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Philly’s Loss: Michael Taylor Leaves the Parkway for Dartmouth’s Hood (plus: his Chagall show)

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Michael Taylor, new director of the Hood Museum, Dartmouth

Michael Taylor is a lean, mean exhibition machine. (Well, at least the last part is true.)

During his time as curator of modern art at the Philadelphia Museum, he’s been responsible for a big chunk of that institution’s best received, most illuminating shows, which have always been more than mere crowd-pleasers, thanks to the probing scholarship that sheds new light on material and artists whom we thought we already knew. Among his rapid-fire recent triumphs: Philadelphia’s acclaimed Gorky Retrospective, Picasso and the Avant-Garde in Paris, and (as co-curator) the majesterial Cézanne and Beyond.

So it can’t be good news for Philadelphia that on Aug. 15, Taylor will step up and out, becoming director of the Hood Museum, Dartmouth College, where he succeeds Brian Kennedy, now director of the Toledo Museum.

Among his other accomplishments, Michael is the reigning curatorial rock star of CultureGrrl Videos: His discussion of Gorky’s “The Artist and His Mother” ranks third among my audience’s all-time video favorites, beaten only by Jeff Koons’ studio assistant and, in the Number One spot, Alexander McQueen, whose viewership got a boost from my Huffington Post audience. (As an aside—after McQueen, I decided to take a break from posting with Huffington, after waiting in vain for a response to my plea for compensation, which was prompted by the Huff’s $315-million payday from AOL. I’m not exactly striking; I’m sulking.)

Enough of me. Let’s return to Michael, whose swansong in Philly is the fascinating, popular Paris Through the Window: Marc Chagall and His Circle (to July 10), drawn almost exclusively from the museum’s own collection. I was particularly taken by Michael’s revelation that some of Chagall’s idiosyncratic imagery, which strikes viewers as strange and fanciful, is actually directly related to the nuances of the Yiddish language.

Although not himself Jewish, Taylor has clearly absorbed a lot about the language, holidays and culture. He also revealed to me, when I asked about his roots, that one of his grandmothers (maiden name, Rose Goldberg) spoke Yiddish. So maybe it’s in his blood!

One of the many “who knew?” insights in the show is that the upside-down head in Chagall’s well-known painting of a tipsy poet, “Half-Past Three,” is a visual translation of the Yiddish term, “fardreiter kop,” which translates literally as “turned head.” To me, its commonly understood meaning is, “mixed up, befuddled,” but Michael’s label intensifies that definition to “a state of giddiness or disorientation, bordering on madness”:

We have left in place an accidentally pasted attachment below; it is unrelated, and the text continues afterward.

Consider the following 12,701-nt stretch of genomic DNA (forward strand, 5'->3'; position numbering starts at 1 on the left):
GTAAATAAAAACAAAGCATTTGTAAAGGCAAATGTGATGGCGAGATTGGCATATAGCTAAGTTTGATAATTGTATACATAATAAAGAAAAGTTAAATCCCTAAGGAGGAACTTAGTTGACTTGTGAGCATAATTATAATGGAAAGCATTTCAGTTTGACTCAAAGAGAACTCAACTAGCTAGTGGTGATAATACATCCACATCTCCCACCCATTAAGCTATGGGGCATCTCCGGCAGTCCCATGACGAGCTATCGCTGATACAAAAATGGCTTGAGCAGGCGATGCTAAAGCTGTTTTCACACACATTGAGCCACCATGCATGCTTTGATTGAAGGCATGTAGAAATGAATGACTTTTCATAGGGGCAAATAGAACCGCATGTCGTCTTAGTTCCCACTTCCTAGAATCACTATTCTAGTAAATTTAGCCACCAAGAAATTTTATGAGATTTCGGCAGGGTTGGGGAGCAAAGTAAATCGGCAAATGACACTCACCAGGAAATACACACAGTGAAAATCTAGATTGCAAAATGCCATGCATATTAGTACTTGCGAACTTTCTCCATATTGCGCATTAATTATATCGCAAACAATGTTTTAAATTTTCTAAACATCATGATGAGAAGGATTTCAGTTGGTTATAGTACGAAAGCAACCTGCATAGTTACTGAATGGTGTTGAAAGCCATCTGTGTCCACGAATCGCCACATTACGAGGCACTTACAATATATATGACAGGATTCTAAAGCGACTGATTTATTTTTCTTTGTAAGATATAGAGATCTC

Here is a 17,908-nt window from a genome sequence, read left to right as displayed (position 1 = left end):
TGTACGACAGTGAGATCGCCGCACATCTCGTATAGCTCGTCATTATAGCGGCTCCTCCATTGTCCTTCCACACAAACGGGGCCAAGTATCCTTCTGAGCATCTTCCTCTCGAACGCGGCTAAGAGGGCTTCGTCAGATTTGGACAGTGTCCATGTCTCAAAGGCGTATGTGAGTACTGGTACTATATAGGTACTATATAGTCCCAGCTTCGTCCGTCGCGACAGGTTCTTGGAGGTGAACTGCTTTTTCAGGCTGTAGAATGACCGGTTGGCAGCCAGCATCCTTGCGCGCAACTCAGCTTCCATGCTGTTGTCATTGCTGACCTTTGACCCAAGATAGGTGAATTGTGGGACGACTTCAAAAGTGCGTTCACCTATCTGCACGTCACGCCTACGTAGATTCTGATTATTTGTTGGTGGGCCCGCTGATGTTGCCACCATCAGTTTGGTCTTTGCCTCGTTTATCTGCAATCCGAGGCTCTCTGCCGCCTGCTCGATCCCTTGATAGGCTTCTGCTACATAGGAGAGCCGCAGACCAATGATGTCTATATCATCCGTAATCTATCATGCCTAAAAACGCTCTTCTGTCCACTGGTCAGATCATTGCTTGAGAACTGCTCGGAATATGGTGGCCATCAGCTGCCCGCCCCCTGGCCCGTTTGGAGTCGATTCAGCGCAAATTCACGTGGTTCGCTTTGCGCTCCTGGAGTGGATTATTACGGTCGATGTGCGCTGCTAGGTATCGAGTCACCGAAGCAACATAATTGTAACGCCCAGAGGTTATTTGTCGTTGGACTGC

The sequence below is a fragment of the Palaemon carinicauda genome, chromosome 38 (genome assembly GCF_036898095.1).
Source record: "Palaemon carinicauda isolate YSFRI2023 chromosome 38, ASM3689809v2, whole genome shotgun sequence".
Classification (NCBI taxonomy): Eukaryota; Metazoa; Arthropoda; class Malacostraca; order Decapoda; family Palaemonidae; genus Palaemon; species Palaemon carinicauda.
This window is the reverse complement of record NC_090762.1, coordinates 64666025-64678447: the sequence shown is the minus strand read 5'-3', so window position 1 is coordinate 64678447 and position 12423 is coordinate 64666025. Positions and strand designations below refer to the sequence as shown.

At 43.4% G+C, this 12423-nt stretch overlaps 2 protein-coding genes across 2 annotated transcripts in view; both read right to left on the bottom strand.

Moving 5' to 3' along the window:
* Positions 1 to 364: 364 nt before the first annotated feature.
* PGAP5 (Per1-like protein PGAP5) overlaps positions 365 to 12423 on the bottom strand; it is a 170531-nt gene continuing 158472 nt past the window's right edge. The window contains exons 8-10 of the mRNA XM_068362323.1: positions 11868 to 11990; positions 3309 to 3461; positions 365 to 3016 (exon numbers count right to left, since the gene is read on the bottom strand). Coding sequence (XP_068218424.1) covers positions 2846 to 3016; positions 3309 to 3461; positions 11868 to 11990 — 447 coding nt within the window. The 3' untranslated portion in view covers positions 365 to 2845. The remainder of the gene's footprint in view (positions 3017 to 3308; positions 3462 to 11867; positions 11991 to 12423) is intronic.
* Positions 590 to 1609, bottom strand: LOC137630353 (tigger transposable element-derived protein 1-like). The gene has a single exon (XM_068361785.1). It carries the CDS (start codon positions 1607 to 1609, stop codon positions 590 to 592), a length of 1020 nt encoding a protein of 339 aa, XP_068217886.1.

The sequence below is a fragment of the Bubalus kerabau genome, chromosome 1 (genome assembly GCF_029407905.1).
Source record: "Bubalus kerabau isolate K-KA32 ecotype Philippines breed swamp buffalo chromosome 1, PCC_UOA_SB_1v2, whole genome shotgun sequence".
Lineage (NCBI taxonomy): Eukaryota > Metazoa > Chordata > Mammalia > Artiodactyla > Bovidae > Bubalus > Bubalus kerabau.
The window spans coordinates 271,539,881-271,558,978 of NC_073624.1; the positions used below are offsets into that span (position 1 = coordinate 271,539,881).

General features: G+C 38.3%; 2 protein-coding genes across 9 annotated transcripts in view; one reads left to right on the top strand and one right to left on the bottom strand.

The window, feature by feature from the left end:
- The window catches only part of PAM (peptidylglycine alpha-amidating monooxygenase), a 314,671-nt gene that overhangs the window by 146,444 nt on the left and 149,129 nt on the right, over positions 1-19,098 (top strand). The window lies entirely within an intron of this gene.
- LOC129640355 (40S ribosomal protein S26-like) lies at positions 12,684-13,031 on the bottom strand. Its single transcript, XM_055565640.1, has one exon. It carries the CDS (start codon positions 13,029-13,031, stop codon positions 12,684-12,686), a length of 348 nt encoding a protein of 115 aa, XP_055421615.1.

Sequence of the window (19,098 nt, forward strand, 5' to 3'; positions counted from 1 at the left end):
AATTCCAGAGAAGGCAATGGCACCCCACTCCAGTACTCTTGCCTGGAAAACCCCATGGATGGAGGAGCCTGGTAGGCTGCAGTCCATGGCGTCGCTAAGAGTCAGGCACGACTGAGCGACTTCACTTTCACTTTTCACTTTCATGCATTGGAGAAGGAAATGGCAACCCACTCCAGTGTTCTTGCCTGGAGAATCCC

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Chagall, “Half-Past Three (The Poet),” 1911, Philadelphia Museum

I’ve never been to the Hood, and I’m not sure when or whether I’ll get to attend one of Taylor’s exhibition tours when he moves up north. So while we still can, lets give Michael what could be his final star turn in a CultureGrrl Video—a clip that I’ve been meaning to post ever since I attended the Chagall press preview last February.

In my video, Taylor names many of the well-known Paris emigré artists who French-ified their very Jewish-sounding names. (Who knew that “Pascin” was an anagram for “Pincas”?) He describes the strong influence of Léon Bakst (aka Lev Rosenberg) on Chagall’s work. (In the background, you’ll hear the strains of music from the Ballets Russes, for which Bakst worked as a designer.)

You’ll also hear Taylor mentioning La Ruche—the artists’ studio complex where Chagall lived and worked. The angled walls in a central section of the exhibition attempt to evoke the distinctive interior of that cylindrical hive of creativity.

At the end, Taylor discusses his exhibition’s “act of retrieval” for Chagall’s best friend, Moïse Kogan—an artist virtually unknown today, for a chilling reason that Taylor uncovered during his research.

Here’s Kogan’s demure yet sensual terracotta, which Michael discusses in the video:

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Moïse Kogan, “Kneeling Woman, 1912, Philadelphia Museum
And here’s the video:

At the end of the press tour, I chatteed with Taylor about the elephant NOT in the room—the later works by the artist, which were popular with Jews of my parents’ generation but are widely regarded by curators and critics as lightweight trifles, lacking his earlier verve and inventiveness. (The show ends in 1943; Chagall had 42 years yet to live.)

Here’s what he said:

I like sugar in my tea, but not seven lumps. I think he gets a little sweet and over-sentimental. I think he gets very repetitive….Unfortunately, he was a victim of his own success. I think he became a little detached from what had made him a great artist. He’s at his best when he’s feeding off of others.

I looked at a lot of late works. We had access to them. This could have been Chagall up until he died. It doesn’t move me, and when I do shows, I have to really feel engaged with the material to bring it to life.

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